Fleet cars. I have had a few of them; Commodores, Camry’s, Territory’s. I even had a Volvo once.
I think that half the Mondeo’s that Ford sell go to fleets, as they are everywhere when you go to a trade show or the pub at 1pm on a Friday. I’ve had the Mondeo I currently drive for a tick over three years and 155,000kms. This is the first diesel car I’ve had for a long time and the fuel economy is quite good averaging 6.1 litres per 100 kilometres, according to what the lovely multi-function thingy tells me.
It’s a 2.0-litre turbo-diesel, which is mated to a dual-clutch transmission. This can be a good and bad combination; the good is that it has willing power when you give it the boot or put it in ‘S’ mode, and the bad is that it’s quite lethargic from takeoff as the turbo spools up. I find that, in comparison, if I jump into my wife’s Camry and launch, I tend to snap my neck back like it’s a drag racer. Also, a diesel Ranger I’ve had as a loan car has almost instant power, so the lag in the Mondeo can’t solely be because of a diesel thing! The gearbox mostly good, although I suspect it may have a part to play in the languid takeoffs. It’s mostly smooth and unobtrusive unless you are reversing up a steep driveway, which is when it slips like crazy before eventually crying, “Enough” and letting go to send you rolling back down a steep driveway! Also, the stop-start system is infuriating. There is quite a delay when hopping off the brake and the engine coming to life, engaging a gear and going – not good for roundabouts and T-sections. Also of note is that when the engine shuts off, the air-conditioning stops cooling. It’s a system that’s easy to turn off with a button, but it does turn itself back on each time you start the car.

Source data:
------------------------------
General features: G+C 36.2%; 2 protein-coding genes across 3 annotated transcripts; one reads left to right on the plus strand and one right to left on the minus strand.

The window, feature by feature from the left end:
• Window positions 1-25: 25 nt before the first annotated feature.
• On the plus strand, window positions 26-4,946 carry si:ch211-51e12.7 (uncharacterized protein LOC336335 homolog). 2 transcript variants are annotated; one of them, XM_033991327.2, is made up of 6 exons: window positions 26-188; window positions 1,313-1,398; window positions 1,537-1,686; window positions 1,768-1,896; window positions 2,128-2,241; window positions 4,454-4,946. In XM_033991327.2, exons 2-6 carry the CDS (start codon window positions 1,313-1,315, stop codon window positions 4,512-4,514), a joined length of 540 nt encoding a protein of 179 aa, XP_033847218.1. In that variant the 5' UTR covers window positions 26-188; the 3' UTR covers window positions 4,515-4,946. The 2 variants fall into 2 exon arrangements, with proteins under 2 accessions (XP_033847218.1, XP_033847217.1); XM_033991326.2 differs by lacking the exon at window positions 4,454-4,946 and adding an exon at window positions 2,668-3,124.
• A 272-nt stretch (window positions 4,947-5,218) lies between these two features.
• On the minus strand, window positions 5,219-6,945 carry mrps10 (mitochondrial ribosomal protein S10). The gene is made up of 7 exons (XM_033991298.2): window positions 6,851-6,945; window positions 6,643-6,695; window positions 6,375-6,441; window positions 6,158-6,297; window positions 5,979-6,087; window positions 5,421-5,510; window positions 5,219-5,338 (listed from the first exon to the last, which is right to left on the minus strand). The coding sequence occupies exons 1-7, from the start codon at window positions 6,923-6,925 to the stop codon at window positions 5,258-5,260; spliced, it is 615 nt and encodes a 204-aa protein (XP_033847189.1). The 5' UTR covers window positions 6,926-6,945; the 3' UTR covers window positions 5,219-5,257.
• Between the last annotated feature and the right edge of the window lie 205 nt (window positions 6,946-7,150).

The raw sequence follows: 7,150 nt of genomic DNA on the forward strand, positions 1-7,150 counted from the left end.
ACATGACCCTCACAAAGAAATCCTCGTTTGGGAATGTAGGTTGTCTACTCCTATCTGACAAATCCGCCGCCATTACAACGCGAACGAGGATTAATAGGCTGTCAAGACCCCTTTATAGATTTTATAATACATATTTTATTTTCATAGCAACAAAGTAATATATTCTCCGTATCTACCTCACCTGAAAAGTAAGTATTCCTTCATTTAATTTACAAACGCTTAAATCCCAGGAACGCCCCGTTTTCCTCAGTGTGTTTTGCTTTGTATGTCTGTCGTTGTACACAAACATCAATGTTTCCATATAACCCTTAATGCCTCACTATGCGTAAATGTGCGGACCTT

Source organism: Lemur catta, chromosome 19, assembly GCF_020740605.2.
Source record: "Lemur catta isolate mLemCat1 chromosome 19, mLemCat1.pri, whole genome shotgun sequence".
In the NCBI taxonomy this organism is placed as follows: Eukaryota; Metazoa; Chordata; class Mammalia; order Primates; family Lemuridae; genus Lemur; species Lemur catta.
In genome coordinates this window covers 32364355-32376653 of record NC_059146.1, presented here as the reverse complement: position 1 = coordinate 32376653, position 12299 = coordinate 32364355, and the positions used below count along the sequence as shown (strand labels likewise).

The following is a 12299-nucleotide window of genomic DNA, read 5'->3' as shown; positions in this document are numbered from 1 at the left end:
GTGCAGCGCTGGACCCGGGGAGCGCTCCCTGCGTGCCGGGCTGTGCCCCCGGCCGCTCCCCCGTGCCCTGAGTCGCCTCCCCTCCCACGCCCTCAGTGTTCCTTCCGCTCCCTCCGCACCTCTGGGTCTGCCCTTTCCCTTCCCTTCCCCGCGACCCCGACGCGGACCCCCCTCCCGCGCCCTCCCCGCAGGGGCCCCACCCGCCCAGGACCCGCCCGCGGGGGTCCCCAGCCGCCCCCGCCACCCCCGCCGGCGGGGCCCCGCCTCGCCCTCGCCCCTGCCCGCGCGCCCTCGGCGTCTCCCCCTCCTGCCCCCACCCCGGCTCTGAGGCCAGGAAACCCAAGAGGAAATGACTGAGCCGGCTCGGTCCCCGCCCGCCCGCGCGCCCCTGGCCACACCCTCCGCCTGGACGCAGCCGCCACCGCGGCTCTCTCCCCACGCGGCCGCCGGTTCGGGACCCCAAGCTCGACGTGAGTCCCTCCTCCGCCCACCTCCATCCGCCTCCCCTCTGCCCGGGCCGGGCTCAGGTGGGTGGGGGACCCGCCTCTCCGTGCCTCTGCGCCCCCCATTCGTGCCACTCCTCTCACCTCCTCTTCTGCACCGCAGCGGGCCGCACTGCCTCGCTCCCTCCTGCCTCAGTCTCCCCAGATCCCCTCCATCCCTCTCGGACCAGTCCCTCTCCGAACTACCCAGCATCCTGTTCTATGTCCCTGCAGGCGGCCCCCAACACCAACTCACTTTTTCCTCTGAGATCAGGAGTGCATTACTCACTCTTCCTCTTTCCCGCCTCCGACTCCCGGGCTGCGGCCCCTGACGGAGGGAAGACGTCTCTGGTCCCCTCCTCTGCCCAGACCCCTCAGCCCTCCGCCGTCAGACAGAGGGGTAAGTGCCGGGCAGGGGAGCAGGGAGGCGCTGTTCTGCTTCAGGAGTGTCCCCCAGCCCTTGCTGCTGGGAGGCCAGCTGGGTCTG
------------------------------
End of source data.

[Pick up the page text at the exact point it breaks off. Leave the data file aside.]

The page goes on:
The interior is the same as most Ford products; a bit drab with a few good things shining out at you. The infotainment system is good, as are the back-lit gauges. The steering wheel is a pearler, as is the trip computer multi-function thingy screen between the gauges. On the other hand, the five or six shades of grey / silver plastic throughout the dash is not good, and the seats are a tad flat. There is plenty of room for four adults with good leg room, although the windows are small and give you that slight “bunker” feel. The rear cargo area is quite large, bigger than the Commodore Sportwagon I previously had, I would say.
Doing the kilometres that I travel per year I prefer comfort over handling, and the Mondeo has it in spades. It rides quite well and is not bouncy or jittery at all. In fact, it is the most comfortable car I have had, eating up the kilometres I travel really well. Handling is good, with nicely weighted steering and good feedback when turning. It is also very quiet inside with just a hint of diesel rattle at idle and some small vibrations in the steering wheel. It does, however, sound like a tractor on the outside.
In the time I have had the Mondeo, nothing has fallen off or required any warranty work – just regular 15000km servicing. Since owning, I’ve had to replace one set of rotors and pads, two sets of tyres and two headlight globes, which require the removal of the front bumper to replace!
These Mondeos are on sale for $30k if you hunt around. I think that’s a pretty good deal for a large economical and comfortable car, although the base model does miss a lot of the new safety gear such as AEB, blind-spot monitoring etc.
Alas my time is almost up with this one, and it’s been a goody!